Big Freddy was sitting with his eyes closed and his head thrown back when I arrived, and I tried to get into my side of the booth without waking him when he said, “I wasn’t asleep, I was cogitating.”
“Whatever it was, you looked deader than the Republican Party hereabouts,” I said. “Brown has tossed in the towel, the wannabees are bravely trying to pick up the pieces, and Democrats rule the roost just about everywhere.”
“Republicans are down, but not out,” Freddy said. “Let the revolution begin.”
“Revolution? What revolution?” I asked.
“The counter-revolution by the party out of power when the party in power goes too far in one direction too long and the air goes out of their balloon,” Freddy said.
“Well, the air doesn’t seem to be going out of this balloon,” I said. “Employment figures are going up — not sensationally — but going up, and there’s some evidence Republicans in the House are shifting gears toward the center.
“They lost some house seats in November, but they’re still the majority and if they want to hold onto it they’ll have to something beside playing hard nose for two years,” Freddy said.
“Just two?” I asked.
“Two-term presidents begin to lose traction in the second half of their second term,” Freddy said. “That usually benefits the party out of power.”
“Not always,” I said.
“Not always, but enough — especially now because we’re pretty close to running on empty. Obama’s beginning to slice and dice the military with cutbacks and layoffs. Employment is beginning to pick up, but it’s hardly making a dent in too many parts of the country.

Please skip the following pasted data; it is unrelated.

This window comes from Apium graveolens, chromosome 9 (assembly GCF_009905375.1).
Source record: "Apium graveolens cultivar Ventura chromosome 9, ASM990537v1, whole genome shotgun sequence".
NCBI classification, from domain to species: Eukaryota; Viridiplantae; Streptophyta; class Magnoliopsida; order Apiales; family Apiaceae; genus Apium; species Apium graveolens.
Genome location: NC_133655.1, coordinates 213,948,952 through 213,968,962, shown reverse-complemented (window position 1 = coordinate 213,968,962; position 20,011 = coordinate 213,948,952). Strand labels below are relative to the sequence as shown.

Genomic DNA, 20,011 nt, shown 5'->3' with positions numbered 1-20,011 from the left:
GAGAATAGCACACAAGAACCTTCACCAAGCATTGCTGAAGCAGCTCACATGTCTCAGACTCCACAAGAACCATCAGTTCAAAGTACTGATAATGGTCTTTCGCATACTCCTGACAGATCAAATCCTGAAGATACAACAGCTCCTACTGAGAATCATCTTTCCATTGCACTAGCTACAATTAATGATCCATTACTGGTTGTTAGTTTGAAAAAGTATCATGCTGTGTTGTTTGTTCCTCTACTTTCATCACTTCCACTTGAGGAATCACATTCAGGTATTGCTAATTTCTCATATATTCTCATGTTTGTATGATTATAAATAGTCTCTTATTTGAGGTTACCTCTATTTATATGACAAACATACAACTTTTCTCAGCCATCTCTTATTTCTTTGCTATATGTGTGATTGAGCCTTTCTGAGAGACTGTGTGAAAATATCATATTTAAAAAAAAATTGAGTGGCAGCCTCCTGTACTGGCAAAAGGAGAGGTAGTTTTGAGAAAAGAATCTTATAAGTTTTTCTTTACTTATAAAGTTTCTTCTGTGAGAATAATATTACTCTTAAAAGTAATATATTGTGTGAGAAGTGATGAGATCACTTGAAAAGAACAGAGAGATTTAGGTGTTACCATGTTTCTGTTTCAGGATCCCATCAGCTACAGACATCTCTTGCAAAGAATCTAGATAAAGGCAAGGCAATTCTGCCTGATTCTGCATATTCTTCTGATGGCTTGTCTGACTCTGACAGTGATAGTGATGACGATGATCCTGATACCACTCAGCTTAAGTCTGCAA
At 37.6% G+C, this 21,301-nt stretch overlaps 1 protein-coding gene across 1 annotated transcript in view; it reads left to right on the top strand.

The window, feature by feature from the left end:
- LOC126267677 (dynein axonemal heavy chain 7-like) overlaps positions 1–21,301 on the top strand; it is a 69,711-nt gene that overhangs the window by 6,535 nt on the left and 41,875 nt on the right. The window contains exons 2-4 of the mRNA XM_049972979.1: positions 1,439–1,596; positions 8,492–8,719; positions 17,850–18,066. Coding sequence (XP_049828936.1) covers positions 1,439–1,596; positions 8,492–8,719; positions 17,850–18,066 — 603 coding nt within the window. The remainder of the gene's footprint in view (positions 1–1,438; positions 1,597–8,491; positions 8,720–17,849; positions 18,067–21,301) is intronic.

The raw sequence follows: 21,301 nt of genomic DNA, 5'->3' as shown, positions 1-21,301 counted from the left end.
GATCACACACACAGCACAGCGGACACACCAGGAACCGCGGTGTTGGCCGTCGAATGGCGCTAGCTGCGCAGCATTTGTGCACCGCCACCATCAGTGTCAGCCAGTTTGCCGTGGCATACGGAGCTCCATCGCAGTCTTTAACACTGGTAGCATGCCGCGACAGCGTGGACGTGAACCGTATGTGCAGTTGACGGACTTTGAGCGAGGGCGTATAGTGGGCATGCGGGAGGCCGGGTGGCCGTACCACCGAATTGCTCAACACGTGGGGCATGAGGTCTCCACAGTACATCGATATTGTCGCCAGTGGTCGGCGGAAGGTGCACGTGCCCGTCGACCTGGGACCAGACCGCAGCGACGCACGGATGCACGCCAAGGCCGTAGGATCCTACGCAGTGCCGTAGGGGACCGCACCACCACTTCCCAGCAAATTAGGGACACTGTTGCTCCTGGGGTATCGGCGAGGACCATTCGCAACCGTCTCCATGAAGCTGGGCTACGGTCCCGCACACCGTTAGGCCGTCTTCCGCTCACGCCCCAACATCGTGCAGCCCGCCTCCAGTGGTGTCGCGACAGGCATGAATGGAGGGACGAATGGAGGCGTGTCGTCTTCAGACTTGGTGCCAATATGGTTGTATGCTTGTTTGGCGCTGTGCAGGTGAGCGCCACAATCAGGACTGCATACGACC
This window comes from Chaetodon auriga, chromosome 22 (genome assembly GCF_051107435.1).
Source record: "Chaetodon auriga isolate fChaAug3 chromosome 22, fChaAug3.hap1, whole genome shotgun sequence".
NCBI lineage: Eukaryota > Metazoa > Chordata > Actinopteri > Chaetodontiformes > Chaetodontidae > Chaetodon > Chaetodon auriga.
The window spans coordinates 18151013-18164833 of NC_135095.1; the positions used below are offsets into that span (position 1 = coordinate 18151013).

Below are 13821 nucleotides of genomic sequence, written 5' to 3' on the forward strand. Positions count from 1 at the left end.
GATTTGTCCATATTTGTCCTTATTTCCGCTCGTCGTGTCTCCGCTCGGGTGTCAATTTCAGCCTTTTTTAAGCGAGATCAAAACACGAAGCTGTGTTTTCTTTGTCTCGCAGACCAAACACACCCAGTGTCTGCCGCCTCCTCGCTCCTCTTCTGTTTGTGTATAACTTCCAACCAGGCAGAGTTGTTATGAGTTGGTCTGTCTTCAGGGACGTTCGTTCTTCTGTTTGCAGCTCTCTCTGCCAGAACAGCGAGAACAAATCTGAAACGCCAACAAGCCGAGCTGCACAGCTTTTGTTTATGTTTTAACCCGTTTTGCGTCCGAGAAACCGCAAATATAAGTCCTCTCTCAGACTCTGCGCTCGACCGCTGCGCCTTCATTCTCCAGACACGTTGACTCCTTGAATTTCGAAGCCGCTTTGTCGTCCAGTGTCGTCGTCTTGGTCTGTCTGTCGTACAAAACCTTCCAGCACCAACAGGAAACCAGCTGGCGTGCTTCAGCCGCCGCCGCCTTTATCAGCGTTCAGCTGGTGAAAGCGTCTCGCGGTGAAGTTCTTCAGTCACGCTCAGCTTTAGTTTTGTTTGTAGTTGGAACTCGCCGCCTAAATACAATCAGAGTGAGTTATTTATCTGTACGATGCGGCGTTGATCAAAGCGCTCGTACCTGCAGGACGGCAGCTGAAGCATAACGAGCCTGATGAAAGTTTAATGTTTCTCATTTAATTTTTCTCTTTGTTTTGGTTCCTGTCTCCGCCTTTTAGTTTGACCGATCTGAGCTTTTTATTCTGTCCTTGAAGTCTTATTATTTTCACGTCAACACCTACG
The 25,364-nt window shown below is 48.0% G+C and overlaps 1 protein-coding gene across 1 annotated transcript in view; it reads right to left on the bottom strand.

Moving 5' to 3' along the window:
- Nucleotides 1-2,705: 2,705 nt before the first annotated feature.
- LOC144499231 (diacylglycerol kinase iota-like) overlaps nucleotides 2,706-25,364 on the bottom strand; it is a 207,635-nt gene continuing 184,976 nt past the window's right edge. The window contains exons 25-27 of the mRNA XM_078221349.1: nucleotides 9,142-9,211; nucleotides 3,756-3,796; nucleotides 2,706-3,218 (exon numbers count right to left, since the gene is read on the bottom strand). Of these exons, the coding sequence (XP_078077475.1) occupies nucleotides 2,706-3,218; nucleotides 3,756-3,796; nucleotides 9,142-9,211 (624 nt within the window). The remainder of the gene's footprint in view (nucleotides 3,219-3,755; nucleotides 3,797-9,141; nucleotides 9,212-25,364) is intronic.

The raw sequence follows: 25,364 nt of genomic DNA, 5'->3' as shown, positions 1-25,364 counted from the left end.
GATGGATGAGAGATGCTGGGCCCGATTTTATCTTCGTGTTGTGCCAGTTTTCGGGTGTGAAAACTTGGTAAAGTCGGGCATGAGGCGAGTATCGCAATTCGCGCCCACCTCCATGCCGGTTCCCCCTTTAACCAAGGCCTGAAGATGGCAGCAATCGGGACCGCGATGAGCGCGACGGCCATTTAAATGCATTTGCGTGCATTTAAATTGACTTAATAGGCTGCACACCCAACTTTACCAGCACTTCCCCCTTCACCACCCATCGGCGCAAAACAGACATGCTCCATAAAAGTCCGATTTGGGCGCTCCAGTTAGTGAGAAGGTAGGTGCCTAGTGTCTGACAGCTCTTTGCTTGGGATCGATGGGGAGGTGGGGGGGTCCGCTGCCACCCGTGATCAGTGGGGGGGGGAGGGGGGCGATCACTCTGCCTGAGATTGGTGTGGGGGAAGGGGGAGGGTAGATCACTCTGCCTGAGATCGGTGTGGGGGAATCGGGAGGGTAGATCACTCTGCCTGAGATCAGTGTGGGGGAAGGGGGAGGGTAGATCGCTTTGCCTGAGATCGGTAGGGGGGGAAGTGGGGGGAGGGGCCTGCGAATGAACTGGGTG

“But he won this race going away,” I said. “It was very impressive.”
“That it was,” Freddy said. “But that’s over with. Done. His old staff is gone. Enter the second teamers. Two-term presidents do that. They ride high, wide and handsome with their first term picks like Geitner and company. They leave, and Obama appoints the second stringers to help with the mop-up.”
“Second stringers?” I asked.
“Those without the flash and dash of the first stringers,” Freddy said. “Hillary as secretary of state for the first term. John Kerry for the second. Chuck Hagle for Defense. New faces playing cleanup.”
“But how does any of that play into the Republicans’ hands?” I asked.
“The bloom almost always goes off the rose in the second term,” Freddy said. “That doesn’t always mean the party out of power gets a boost up for the next election. But it’s what’s left behind by the outgoing president that shapes the next campaign.
“As long as times are good, parties in power keep on partying. It really doesn’t look like there’s going to be a lot of partying ahead.”
Bill Plante is a Newbury resident and staff columnist. His e-mail address is email@example.com.